Treating (DUB) with medicines has fewer risks but is not always as effective as surgical treatment. If you plan to become pregnant in the future, or if you are nearing the time when your menstrual periods will stop (), you may want to try medicines first.
Goals of medical treatment
The goal of medicine treatment for dysfunctional uterine bleeding is to reduce or eliminate blood loss. This can be accomplished in one or both of the following ways:
- Reducing the rate of bloodloss
- Regulating or eliminating the menstrual cycle by changinghormonal levels
There are several hormone therapies for managing dysfunctional uterine bleeding. These treatments help reduce bleeding and regulate the menstrual cycle:
- Progestins (synthetic). In some women, progestins can controlendometrial growth and bleeding. You usually take progestins 10 to 12 daysevery month.
- Birth control pills (synthetic and progesterone). Daily birth control pillsprevent pregnancy. They also reduce the amount of heavy menstrual bleeding byabout half.2 In other words, when you take birthcontrol pills, your menstrual bleeding can be half as heavy as it was beforeyou took the pills. But when you stop taking the pills, irregular bleeding orperimenopausal symptoms may return.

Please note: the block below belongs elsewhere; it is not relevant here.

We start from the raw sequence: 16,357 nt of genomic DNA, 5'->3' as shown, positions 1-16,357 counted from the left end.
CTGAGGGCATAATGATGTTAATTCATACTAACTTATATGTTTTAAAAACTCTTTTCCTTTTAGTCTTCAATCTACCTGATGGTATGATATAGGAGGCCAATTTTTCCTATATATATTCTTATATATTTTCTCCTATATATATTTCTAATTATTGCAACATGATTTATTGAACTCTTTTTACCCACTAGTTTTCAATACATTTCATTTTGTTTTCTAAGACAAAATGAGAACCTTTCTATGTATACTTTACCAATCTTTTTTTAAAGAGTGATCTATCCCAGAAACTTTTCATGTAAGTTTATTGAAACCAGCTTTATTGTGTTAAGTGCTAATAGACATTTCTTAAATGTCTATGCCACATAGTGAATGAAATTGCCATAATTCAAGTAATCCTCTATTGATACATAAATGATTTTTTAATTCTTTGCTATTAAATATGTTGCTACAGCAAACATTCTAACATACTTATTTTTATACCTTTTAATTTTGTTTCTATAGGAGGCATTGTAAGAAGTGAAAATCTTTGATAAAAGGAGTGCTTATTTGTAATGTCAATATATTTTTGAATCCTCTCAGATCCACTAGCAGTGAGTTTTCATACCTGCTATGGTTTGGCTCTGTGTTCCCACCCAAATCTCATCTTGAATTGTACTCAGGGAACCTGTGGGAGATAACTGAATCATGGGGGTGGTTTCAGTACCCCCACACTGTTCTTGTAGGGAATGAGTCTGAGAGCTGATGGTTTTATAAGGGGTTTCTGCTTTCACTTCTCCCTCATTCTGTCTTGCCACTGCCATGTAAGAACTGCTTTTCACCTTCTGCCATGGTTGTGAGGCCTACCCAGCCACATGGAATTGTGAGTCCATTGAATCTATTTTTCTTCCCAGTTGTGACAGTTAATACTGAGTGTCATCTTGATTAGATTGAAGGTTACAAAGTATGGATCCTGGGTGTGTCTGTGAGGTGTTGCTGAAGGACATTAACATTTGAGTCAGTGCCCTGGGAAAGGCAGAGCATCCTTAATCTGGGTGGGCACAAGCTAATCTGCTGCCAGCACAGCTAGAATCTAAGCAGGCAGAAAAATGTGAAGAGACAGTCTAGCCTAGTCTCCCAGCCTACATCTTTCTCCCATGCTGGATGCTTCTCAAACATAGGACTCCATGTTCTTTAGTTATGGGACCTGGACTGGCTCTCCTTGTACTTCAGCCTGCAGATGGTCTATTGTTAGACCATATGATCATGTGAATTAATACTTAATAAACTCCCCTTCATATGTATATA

- Thelevonorgestrel intrauterine device (IUD). A doctorinserts this birth control device into your uterus through your vagina. Itstays in your body for up to 5 years and releases levonorgestrel, a form ofprogesterone, into the uterus. For more information, seeintrauterine device (IUD) for birth control.
- Estrogen. Most dysfunctional uterine bleeding istreated with birth control pills or progestin. But in some severe or urgent cases, estrogen maybe used to reduce bleeding.1
- Hormone suppressors such asgonadotropin-releasing hormone analogues (GnRH-As).GnRH-As are rarely used now. These drugs reduce estrogen production, makingyour body think it is in menopause. This reduces or stops menstrual periods foras long as you take the medicine. Side effects with GnRH-As are common.
Women who have bleeding that is heavier than normal may want to try a medicine called tranexamic acid (such as Lysteda). This medicine is not a hormone. It prevents bleeding by helping blood to clot. Talk to your doctor to find out if this option is right for you.
What To Think About
estrogen therapy is generally used on an urgent basis, when severe blood loss must be quickly stopped. After bleeding subsides, a week or so of progestin or estrogen-progestin therapy is added to help return the menstrual cycle to normal.